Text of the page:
Jeff Alworth is a writer living in Portland, Oregon. He is currently working on Brewing the World's Classic Styles: Advice From the Pros for Storey Publishing. Beervana is where he writes a weekly column. He also co-hosts the Beervana Podcast, where he and Oregon State University economics professor Patrick Emerson discuss beer and the economics of beer.
The Beervana Blog has moved. This site is no longer actively updated, though I'm not doing an automatic redirect for people who are landing in the archives. Please bookmark the new site and visit it for current content.
Update. Per the comment below, the RSS feed is: https://www.beervanablog.com/beervana/?format=rss
Monday, Cider Riot's Abram Goldman-Armstrong put 63 hectoliters--nearly
60 barrels--of cider in cans for the first time. Yesterday he had a
media event at his pub and cidery to introduce Everyday Cider and it
made me realize some things have changed since I last checked in on
cider. Time for an update.
Lest we bury the lead, Abe dropped this
remarkable stat that could be inferred,
At long last, and with surprisingly few nostalgic glances over the shoulder, I am leaving Blogspot forever. Yes, I've embraced parallax scrolling, big, grabby titles, and vivid, full-page photos. Please welcome the new and future site of this here rag:
You'll see there are a few upgrades. Principally:
Better site architecture.
Better, more elegant layout.
We have a new podcast for your listening pleasure. The main subject is Mexican craft beer, featuring an interview with Enrique Aceves-Vincent Ramirez of Guadalajara’s Loba Brewing. We talk about the Mexican market, what it's like getting started there, and where things may be headed. A great primer for those of you interested in our southern neighbor.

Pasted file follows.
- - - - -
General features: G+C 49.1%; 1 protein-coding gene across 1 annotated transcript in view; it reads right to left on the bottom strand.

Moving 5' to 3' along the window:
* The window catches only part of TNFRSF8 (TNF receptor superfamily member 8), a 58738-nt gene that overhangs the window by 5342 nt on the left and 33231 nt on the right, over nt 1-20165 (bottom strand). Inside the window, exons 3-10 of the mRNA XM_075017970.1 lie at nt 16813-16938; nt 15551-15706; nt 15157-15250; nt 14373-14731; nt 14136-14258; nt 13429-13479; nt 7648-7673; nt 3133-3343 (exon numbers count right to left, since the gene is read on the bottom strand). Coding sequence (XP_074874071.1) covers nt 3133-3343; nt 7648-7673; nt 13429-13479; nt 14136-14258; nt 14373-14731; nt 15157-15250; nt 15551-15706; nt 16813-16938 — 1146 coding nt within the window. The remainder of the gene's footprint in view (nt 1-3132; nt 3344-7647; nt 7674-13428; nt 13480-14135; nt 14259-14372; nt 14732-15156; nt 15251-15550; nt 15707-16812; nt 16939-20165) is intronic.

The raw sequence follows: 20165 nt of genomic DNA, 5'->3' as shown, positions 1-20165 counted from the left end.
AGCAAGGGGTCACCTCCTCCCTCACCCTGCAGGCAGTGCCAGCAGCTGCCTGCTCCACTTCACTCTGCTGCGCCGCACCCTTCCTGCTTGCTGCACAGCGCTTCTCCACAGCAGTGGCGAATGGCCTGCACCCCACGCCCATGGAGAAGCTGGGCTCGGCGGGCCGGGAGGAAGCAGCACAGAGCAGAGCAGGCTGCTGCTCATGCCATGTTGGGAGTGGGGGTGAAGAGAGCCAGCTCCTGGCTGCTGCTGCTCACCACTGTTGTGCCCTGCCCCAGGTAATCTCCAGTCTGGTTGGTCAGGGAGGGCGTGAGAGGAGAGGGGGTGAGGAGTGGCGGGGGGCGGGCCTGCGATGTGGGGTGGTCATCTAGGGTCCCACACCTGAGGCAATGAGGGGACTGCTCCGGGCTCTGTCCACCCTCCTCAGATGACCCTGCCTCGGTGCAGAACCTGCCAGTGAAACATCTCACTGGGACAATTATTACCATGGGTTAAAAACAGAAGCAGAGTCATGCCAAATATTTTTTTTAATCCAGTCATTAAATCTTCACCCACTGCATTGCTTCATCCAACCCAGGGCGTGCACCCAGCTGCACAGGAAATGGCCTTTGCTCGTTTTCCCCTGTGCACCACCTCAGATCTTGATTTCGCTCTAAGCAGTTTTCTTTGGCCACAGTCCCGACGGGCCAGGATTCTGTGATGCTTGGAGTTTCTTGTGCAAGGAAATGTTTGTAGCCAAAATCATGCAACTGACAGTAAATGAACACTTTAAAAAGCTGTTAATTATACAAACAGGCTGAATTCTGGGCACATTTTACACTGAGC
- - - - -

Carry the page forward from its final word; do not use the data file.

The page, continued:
Also on that podcast, a follow-up on my
Brewer vignettes feature quotes from brewers I picked up in my travels around the world.
On the origins of Pannepot, the brewery's flagship.
“I heard that in my family, there were homebrewers at the time—100 years ago. The women were the brewers because the men were at sea to catch herrings. The women made beer in the wintertime on the stove.”
Here Grootaert interjected with a story about
Scientists long ago figured out the mechanism through which hops turn beer bitter: the alpha acids in the lupulin glands become isomerized over the boil--a process that allows the bittering compounds to become soluble. There's a mathematical curve that demonstrates the process, and the amount of bitterness is a direct function of alpha acids plus boiling time. This all beer geeks know.
The Oregon Beer Awards were handed out last night, and there were a few
surprises. The first came when Wolf Tree (Seal Rock) won the first gold medal.
Wait, who? That happened several times throughout the night, as obscure breweries took home medals: Freebridge (the Dalles), Back Pedal (Portland), Salem Ale Works, and Wild Ride (Redmond). Wolf Tree, incidentally, "is one of very few
Each year, General Distribution's Jim Fick closely tracks the sales of
Oregon beer in Oregon, and he very graciously forwards me the
spreadsheet with the numbers. Frustratingly, the OLCC, which tracks these numbers, has gotten fairly lax and the figures aren't terribly reliable. One obvious example is that they somehow don't capture CBA's sales (Widmer/Redhook/Kona)--one of the two largest
If you were to name the four or five hottest breweries right now, measured in beer geek coolness points, Boston's Trillium Brewing would have to be on that list. They are makers of many different types of beer, but are famous for being one of the charter members of the New England IPA movement, with all the requisite rarity and excitement. Well, despite having failed to find any of their rare
Periodically--too infrequently, if you want my opinion--a friend of the blog will feel inspired to send me beer from their distant location. When breweries send me beer, I make no promises to review or ever even comment on them (though I will drink them; I'm not a halfwit), but when a person spends hard-earned cash to purchase and send beer from a brewery, my hard and fast rule is: always review
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